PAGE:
Cervical spine clearance has typically required us to address both bones and ligaments. For a long time, this has involved separate steps: imaging for the bones, and exam (or additional imaging) for the ligaments. But this extra step adds complexity and seems to have a low yield.
The number of studies supporting use of only CT to clear both bones and ligaments continues to increase. A poster being presented this week at EAST details the experience with this at Virginia Commonwealth University. They looked at all their blunt trauma patients over a 5 year period. They detailed all fractures, ligamentous injuries, and how they were discovered.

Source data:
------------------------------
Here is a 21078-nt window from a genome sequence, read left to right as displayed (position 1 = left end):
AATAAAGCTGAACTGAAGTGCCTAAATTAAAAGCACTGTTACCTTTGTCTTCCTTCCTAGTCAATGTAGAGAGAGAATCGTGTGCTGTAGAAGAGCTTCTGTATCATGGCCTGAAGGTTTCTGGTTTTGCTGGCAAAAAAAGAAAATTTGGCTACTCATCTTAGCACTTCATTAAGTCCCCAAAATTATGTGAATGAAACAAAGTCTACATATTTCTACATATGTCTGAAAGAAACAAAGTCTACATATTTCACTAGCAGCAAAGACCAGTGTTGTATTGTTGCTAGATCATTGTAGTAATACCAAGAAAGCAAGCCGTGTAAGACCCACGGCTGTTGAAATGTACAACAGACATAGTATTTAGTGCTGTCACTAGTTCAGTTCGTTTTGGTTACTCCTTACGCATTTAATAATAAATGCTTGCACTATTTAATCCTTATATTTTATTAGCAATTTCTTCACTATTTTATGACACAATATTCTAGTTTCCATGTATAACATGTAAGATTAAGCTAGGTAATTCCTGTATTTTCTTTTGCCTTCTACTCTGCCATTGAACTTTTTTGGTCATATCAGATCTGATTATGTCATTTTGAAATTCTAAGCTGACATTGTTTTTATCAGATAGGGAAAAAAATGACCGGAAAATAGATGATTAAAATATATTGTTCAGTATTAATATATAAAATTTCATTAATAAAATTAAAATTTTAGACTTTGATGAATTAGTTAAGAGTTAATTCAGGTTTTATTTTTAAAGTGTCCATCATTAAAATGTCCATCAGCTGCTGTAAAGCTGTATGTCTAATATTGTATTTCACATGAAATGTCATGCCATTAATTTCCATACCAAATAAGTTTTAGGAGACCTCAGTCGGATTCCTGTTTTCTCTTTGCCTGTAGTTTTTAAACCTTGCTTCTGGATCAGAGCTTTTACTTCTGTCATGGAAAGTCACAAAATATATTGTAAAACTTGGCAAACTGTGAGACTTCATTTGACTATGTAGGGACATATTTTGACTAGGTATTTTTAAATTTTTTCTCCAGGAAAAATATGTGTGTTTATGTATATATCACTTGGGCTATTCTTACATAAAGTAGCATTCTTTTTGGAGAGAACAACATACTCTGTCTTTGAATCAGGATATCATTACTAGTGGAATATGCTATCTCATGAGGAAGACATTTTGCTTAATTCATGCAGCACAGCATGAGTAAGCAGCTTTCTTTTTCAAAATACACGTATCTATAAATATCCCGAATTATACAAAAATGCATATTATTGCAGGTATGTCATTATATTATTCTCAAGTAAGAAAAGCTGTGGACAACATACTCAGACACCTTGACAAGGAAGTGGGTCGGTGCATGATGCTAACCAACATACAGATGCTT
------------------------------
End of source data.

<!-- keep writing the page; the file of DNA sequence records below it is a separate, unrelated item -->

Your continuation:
Here are the factoids:
- A total of 5676 patients were entered in the study
- 420 (7%) were diagnosed with cervical fracture
- 53 (1%) had a ligamentous injury
- Of the ligamentous injuries, 21 of 53 were suspected based on the CT. The remaining 32 all had fractures in addition to the ligamentous injury.
Bottom line: Yes, it’s small and retrospective, but it continues to paint the same picture as the other papers. The authors conclude that CT alone is sufficient to clear both bones and ligaments. I presume this excludes the group that can be cleared clinically. Adopting this process will streamline the clearance process, and help avoid complications like pressure sores. What about missed injuries? There will always be a few. We are currently at a point of diminishing returns in terms of how much diagnostic radiation, magnetism, and money we throw at this problem. But the key to successfully and safely implementing this is to make sure to have the most experienced clinicians reading the images.
Reference: CT scan: it’s not just about the fracture. EAST 2014, poster #35.